Did You Hear the One About the Merrill Broker Who Became a Lead Generator?
Be careful of brokers bearing lists of leads.
The Financial Industry Regulatory Authority has fined and suspended a former Merrill Lynch broker for attempting to sell personal account and contact data about his former customers to a broker at a rival shortly after leaving the firm.
Ryan B. Wallace, who worked at Merrill’s Chandler, Ariz., branch from January 2013 to the end of April 2015, agreed to a five-month suspension and $10,000 fine without admitting or denying the charges, according to an accept, waiver and consent document posted Friday on the Financial Industry Regulatory Authority’s enforcement website.
Shortly before he left, Wallace took home names, phone numbers and social security information for around 100 of his clients, according to the settlement. Four months later he offered to sell the data to another broker at an unidentified firm for $10,000, Finra said. As a teaser, Wallace emailed a page of nonpublic information about 42 customers to the unnamed broker.
Wallace’s actions caused Merrill to violate the Securities and Exchange Commission’s regulation S-P that protects the privacy rights of clients. It also violated Finra’s ‘catch-all’ Rule 2010 that requires members to act with “highest standards of commercial honor,” according to the decision.
Wallace, who has not registered with another broker-dealer, could not be reached for comment. He began his brokerage career at Edward Jones in 2010, according to BrokerCheck, and also worked at American Family Insurance and Wells Fargo Advisors before arriving at Merrill.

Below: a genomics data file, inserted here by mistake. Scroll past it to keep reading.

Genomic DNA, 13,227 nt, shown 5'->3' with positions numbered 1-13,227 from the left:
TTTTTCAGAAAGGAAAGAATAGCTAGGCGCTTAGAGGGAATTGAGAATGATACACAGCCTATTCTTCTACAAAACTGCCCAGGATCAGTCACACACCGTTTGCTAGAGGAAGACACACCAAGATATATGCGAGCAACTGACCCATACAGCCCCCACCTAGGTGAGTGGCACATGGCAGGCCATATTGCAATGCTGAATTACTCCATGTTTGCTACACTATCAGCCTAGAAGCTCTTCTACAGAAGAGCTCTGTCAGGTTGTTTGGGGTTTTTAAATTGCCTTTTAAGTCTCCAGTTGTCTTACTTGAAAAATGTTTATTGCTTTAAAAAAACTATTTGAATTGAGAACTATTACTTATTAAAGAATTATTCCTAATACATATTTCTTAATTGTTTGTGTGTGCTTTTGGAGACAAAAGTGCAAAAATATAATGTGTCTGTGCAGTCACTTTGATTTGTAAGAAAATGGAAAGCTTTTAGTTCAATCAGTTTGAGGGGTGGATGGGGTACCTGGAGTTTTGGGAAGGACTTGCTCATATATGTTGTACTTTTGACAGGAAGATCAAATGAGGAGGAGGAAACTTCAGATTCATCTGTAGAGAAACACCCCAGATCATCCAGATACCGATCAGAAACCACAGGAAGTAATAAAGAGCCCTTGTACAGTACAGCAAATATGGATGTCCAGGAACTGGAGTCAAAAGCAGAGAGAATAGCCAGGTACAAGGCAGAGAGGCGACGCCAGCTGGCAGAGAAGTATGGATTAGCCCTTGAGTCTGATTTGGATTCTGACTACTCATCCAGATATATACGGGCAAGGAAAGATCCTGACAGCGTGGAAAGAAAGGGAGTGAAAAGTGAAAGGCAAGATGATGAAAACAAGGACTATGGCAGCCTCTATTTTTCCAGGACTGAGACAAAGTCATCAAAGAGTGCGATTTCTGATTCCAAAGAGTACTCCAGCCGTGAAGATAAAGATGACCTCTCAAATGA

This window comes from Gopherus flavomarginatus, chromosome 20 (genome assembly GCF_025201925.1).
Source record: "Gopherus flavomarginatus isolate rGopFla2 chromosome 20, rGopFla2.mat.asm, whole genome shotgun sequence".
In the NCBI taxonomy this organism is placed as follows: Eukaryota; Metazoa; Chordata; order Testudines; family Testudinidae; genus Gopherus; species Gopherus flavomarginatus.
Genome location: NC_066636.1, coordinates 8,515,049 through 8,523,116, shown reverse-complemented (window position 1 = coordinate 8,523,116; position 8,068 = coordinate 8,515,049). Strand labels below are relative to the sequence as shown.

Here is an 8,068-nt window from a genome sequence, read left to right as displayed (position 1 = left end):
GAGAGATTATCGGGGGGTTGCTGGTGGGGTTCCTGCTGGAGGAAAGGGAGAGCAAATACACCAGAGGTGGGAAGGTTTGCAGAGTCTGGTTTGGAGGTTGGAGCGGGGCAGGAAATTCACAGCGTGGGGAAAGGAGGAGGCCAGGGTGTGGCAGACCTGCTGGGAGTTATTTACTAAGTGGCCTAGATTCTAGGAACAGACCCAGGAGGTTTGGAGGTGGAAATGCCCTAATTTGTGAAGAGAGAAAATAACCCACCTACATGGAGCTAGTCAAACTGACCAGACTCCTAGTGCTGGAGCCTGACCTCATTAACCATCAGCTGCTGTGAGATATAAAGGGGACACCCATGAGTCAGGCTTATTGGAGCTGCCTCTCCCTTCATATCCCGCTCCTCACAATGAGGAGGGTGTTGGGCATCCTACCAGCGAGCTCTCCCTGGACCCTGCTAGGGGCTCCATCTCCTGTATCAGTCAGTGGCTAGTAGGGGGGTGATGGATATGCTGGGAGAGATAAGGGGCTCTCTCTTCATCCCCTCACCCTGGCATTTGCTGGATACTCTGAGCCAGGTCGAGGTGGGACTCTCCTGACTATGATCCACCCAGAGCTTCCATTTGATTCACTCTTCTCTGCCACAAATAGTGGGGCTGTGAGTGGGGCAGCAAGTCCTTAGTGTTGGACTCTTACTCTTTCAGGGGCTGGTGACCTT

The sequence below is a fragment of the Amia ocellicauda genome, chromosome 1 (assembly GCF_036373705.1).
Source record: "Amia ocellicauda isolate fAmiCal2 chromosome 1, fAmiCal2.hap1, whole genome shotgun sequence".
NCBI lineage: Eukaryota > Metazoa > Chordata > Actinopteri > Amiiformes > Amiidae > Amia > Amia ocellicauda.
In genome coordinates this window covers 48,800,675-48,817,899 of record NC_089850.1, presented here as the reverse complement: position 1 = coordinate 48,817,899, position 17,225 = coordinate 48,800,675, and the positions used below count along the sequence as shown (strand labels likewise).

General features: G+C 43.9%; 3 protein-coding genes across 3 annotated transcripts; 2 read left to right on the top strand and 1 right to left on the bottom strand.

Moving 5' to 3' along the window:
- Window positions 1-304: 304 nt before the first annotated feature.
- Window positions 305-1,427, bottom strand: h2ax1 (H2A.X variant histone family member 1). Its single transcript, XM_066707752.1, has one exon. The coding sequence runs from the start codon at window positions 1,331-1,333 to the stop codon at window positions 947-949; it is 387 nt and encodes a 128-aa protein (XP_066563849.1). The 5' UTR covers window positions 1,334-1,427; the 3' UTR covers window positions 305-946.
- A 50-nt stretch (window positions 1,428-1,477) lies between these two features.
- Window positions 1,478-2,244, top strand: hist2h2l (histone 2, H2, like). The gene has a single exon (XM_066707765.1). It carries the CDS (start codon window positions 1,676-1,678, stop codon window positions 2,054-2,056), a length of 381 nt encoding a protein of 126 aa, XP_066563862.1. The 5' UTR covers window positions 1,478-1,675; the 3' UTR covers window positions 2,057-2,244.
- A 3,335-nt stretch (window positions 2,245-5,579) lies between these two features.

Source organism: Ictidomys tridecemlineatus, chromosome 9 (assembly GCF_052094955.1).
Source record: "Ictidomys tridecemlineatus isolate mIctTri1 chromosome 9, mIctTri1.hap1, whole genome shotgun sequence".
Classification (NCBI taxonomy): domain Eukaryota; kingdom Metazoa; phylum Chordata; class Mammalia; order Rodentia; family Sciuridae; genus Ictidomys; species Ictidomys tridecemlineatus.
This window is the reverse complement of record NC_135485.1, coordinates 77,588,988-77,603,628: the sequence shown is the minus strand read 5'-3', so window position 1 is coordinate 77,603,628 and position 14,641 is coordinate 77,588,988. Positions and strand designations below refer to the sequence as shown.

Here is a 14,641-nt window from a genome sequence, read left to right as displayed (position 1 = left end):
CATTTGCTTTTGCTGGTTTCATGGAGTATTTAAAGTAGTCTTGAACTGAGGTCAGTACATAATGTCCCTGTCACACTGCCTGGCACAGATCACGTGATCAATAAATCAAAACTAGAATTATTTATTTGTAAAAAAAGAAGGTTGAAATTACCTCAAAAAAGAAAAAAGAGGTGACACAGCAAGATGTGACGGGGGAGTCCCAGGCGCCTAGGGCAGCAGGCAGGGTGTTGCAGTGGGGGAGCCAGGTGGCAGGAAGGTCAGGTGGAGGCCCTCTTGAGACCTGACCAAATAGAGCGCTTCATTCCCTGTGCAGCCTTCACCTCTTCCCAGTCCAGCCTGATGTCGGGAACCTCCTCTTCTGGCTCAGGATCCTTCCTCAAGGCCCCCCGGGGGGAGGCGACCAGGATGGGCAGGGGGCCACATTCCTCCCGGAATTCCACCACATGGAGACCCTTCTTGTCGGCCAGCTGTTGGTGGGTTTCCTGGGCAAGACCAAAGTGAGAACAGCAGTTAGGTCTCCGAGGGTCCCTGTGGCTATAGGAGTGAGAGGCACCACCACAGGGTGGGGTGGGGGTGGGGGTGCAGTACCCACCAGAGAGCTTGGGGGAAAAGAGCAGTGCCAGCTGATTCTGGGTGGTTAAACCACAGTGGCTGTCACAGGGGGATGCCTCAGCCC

The consent order did not say whether Wallace succeeded in his effort to peddle the stolen data. A Merrill spokesman and a Finra spokeswoman did not immediately respond to questions about whether Merrill was sanctioned over Wallace’s activities.
Cutting corners with client papers
In a second action involving a former Merrill employee last week, Finra suspended client associate Adriane Cagle for two months and fined her $5,000 for filling out information on client forms that had already been signed.
The finding, a warning sign to brokerage firm employees tempted to take client-consent shortcuts, said that in April 2016 in Peachtree, Ga., Cagle, “in an effort to avoid inconvenience,” filled out occupation information on a form a customer had signed.
That same month she also added her name as a witness to another customer’s pre-signed power of attorney document, and in July 2016 committed a similar witnessing violation, according to a separate accept, waiver and consent document published Friday.
Cagle took the shortcuts after she had been officially warned by Merrill in May 2014 about altering client documents, Finra said.
Merrill terminated her in August 2016 over the alleged misconduct.
Cagle, who is not currently registered in the securities industry, accepted the penalty without admitting or denying the findings. She did not respond to a message for comment.